New York City Mayor Eric Adams announced a new program that will be implemented in the city that consists of admitting mentally ill residents to hospitals against their will. People will be admitted, even if they do not represent an "immediate risk" to the safety of society. This will be done without requiring a prior medical report:
A person who appears to be mentally ill and shows an inability to meet the basic necessities of life is authorized for removal, even if no recent dangerous act has been observed (...) may be removed for evaluation including when no recent dangerous act has been observed (...) May be removed for evaluation.
This new policy establishes "an accelerated step-by-step process for the involuntary transport of people in crisis." Those authorized to do so are police officers, firefighters and New York City Health Department officials, who began training last Tuesday.
Mental Health Involuntary Removals/ NYC by Voz Media on Scribd
Previously, city officials were authorized to hospitalize the mentally ill who were violent and considered an immediate threat to others. More often than not, they were discharged after a few days, when their condition improved.
"Basic needs" are not defined
The mayor's announcement does not define the criteria or characteristics - beyond those established in the previous program - that an individual must present in order to be detained by an officer. It also does not establish how to determine if a person can meet their own "basic needs." There is no data provided on how city workers would determine whether or not that individual suffers from a mental illness.
While announcing his new plan, Adams stated that one "myth" that "must be put to rest" is the idea that city officials are only empowered to hospitalize violent people against their will. He noted that they will do "everything possible to assist those who suffer from mental illness and whose illness puts them at risk by preventing them from meeting their basic human needs."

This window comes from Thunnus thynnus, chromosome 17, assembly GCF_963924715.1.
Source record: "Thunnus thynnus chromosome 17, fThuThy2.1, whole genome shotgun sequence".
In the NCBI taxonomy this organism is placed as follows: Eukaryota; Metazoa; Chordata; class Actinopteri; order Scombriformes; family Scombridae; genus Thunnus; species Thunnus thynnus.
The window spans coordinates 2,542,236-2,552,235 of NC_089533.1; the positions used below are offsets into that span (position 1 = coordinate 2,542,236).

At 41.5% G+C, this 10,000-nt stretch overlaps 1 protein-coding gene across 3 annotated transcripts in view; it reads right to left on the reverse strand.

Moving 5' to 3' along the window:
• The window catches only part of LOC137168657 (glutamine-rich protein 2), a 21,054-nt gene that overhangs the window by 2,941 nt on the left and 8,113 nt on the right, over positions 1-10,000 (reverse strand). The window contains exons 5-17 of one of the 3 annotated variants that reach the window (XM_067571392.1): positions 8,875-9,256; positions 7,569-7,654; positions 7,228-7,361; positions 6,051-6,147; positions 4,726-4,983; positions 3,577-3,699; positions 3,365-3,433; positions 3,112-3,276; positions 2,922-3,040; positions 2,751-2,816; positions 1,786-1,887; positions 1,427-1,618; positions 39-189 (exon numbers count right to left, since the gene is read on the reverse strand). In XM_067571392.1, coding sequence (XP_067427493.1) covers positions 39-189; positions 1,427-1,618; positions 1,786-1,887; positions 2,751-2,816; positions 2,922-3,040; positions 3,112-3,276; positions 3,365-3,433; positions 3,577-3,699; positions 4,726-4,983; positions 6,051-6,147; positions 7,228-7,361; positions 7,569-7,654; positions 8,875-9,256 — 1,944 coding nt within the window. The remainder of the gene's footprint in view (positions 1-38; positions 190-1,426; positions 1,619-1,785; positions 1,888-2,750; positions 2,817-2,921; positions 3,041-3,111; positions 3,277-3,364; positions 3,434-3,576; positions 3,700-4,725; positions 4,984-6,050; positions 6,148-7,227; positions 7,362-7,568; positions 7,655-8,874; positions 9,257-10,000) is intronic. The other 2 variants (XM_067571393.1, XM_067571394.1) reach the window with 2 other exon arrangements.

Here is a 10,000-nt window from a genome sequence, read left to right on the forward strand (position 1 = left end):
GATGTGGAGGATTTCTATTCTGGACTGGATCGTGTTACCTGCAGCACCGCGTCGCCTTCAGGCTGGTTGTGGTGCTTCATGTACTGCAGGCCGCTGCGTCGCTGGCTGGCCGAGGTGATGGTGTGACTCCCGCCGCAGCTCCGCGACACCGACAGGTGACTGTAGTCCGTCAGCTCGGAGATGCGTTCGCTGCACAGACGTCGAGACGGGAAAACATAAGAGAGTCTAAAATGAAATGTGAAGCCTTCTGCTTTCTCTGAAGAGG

The common misunderstanding persists that we cannot provide involuntary assistance unless the person is violent, suicidal, or presents a risk of imminent harm. We must put an end to this myth (...) We see them every day and our municipal workers are familiar with their stories.
"Playing games with the legal rights of New Yorkers"
The mayor also announced that state Gov. Kathy Hochul will support the plan by providing 50 new psychiatric beds. "We're going to find a bed for everyone," Adams said. Various activist groups and local officials protested against Adams' plan. Democratic Councilwoman Diana Ayala told Político:
Who determines that they are dangerous to anyone but themselves? (...) I don't know if picking people up and dragging them to the ER is even legal.
The federal and state constitutions impose strict limits on the government's ability to detain people with mental illness, limits that the mayor's proposed expansion is likely to violate (...) Forcing people into treatment is a failed strategy for connecting people to treatment and long-term care.